Recently, exosomes were found to be potential mechanism by which tumors prime their metastatic niche.167 Exosomes are small vesicles secreted by cells and function in intercellular communication. It was shown that they can be vehicles for the transport of active Wnt ligands28 or incorporate β-catenin.168 Exosomes secreted from fibroblast in the tumor microenvironment can enhance motility and protrusive activity of breast cancer cells via the Wnt/PCP pathway.169 Co-injection of breast cancer cells with fibroblast in orthotopic mouse models was shown to promote metastasis. Mechanistically, this results from a tethering of Wnt11 to fibroblast-derived exosomes.169 Another route by which distant metastasis is proposed to spread is via circulating tumor cells (CTCs).170 Single-cell RNA sequencing of CTCs was performed for prostate and pancreatic cancer and both studies identified a role for Wnt signaling. In CTCs of pancreatic cancer, Wnt2 expression increased anchorage-independent sphere formation and their metastatic propensity.171 In another study, the non-canonical Wnt signaling pathway was found to be upregulated in CTCs of prostate cancer cells that are resistant to androgen receptor inhibition.172 Taken together, there is increasing evidence that both canonical and non-canonical Wnt signaling can support tumor metastasis in a highly tissue-specific manner.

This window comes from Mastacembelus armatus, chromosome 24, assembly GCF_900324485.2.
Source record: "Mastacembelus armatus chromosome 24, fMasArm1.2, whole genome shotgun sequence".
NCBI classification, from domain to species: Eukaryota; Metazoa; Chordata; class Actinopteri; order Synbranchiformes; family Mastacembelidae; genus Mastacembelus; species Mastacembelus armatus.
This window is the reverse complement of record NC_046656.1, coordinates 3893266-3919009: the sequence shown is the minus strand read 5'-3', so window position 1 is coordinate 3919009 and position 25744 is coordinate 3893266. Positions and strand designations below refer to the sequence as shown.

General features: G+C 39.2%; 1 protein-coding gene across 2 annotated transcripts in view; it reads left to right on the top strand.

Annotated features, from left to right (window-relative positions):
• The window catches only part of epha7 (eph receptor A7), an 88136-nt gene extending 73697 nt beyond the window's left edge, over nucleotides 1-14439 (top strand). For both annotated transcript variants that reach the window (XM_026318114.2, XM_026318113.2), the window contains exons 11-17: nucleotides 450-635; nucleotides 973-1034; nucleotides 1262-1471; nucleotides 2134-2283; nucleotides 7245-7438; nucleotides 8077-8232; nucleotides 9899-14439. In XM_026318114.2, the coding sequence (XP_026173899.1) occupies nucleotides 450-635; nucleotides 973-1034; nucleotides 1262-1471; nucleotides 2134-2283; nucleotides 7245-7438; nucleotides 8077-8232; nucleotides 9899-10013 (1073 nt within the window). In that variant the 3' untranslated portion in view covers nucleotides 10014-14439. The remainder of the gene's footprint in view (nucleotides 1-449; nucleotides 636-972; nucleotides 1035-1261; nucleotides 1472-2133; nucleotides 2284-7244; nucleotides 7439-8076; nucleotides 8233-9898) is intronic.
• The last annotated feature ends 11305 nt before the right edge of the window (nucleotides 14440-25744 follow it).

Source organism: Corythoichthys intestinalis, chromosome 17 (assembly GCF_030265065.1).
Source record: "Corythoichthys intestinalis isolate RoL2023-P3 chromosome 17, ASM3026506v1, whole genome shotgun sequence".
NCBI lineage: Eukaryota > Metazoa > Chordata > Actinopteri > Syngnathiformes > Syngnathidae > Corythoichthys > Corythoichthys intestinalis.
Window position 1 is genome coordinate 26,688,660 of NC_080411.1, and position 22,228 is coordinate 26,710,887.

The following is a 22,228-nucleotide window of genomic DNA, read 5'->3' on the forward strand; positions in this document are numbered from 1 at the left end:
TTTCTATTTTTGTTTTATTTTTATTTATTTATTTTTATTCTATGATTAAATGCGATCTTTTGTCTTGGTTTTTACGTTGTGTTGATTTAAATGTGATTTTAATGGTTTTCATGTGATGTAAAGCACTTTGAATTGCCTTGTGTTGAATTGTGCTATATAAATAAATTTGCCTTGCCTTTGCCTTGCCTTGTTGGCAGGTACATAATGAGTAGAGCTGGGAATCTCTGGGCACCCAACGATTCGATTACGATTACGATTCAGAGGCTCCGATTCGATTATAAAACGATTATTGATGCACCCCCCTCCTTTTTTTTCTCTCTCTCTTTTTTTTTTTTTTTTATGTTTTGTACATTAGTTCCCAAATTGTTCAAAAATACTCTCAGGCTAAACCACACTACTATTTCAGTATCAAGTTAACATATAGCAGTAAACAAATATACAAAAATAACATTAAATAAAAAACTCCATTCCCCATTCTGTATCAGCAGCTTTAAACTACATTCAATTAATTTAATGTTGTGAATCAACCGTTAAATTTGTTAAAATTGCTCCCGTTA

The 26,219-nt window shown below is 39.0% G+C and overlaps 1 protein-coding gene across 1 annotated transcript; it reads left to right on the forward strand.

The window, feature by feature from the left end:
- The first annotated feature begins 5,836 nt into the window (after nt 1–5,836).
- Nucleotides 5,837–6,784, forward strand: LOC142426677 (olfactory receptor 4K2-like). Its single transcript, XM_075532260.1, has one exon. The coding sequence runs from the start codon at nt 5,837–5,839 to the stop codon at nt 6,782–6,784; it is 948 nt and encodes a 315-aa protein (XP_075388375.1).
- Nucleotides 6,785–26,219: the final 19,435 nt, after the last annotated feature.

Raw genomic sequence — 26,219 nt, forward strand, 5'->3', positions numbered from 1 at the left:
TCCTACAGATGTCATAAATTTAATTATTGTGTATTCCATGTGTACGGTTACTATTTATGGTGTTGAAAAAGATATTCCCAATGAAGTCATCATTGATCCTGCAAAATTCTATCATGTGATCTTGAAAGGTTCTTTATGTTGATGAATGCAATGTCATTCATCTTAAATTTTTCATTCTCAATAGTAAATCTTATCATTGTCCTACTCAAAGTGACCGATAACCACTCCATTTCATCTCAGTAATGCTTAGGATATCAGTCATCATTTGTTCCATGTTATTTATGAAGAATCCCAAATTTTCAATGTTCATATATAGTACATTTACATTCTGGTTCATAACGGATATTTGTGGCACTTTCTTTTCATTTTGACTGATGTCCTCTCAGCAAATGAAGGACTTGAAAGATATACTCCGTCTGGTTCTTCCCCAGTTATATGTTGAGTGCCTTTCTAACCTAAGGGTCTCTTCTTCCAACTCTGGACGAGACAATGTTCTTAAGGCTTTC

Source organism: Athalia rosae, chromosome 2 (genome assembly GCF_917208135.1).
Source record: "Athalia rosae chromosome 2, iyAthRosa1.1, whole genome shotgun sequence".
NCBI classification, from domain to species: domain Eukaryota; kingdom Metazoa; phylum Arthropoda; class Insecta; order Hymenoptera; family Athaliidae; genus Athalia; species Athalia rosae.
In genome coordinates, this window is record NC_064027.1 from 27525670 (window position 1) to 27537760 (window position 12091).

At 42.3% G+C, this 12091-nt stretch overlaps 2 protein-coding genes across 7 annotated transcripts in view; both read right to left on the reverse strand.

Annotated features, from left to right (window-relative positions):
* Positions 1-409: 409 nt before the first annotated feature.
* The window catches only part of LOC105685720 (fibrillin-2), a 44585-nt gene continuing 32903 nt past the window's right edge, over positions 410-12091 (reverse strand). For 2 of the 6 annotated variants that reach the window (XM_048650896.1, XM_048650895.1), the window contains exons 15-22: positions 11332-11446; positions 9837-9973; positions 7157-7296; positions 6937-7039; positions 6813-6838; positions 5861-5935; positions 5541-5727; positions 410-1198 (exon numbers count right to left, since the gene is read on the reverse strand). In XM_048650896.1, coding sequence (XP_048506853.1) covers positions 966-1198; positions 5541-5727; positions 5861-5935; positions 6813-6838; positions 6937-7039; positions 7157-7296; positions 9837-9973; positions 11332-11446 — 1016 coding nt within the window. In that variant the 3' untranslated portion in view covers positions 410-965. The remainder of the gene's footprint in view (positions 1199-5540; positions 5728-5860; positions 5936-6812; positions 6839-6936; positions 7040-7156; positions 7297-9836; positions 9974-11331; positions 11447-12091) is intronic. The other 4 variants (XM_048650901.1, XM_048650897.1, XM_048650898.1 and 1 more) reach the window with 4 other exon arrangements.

Wnt signaling and anti-tumor immunity

Overcoming immune evasion by cancer cells is a promising therapeutic approach and immune checkpoint blockade was shown to be highly effective in the treatment of melanoma173 and other tumor types.174, 175 Wnt signaling controls proliferation, maturation and differentiation of T-cells and dendritic cells,176 but a role of tumor intrinsic Wnt signaling in immune evasion has only recently emerged. Spranger et al. show that a Wnt signature in cutaneous melanoma samples correlates with T-cell exclusion. Using a mouse model of melanoma with Braf/PTEN mutant background and constitutively high β-catenin activity, the authors show that T-cell priming against tumor antigens is failing due to defective recruitment of CD103+ dendritic cells.177 β-catenin signaling downregulates the chemokine CCL4, which negatively affects the recruitment of dendritic cells to the tumor. Restoration of intra-tumoral dendritic cells by injection could furthermore increase the efficiency of anti-CTLA4 and anti-PD-L1 therapy. Moreover, upregulation of IL-12 production in melanoma by increased β-catenin signaling can also lead to impaired dendritic cell maturation and induction of regulatory dendritic cells.178 A different mechanism of immune evasion was recently demonstrated in lung and breast cancer. It was shown that latency competent cancers self-impose a slow-cycling state by autocrine inhibition of Wnt signaling by DKK1, thereby evading innate immune response.179 As therapy against immune checkpoint inhibitors are showing promising results also in other tumor entities such as colorectal cancer,180 further studies investigating the interplay between tumor intrinsic Wnt signaling and immune response are expected.

Pharmacological inhibitors and clinical trials

The concept that inhibition of Wnt signaling is an universal strategy for the treatment of cancer has been controversially discussed in the past.60 As clinical data suggests, elevated Wnt signaling is only linked to a worse outcome for a subset of human cancers.181 Therefore, current strategies aim at targeting Wnt signaling in distinct tumor subclasses or with specific mutational backgrounds. An overview of small molecular inhibitors and antibodies that are currently in clinical testing is presented in Figure 3 and Table 1.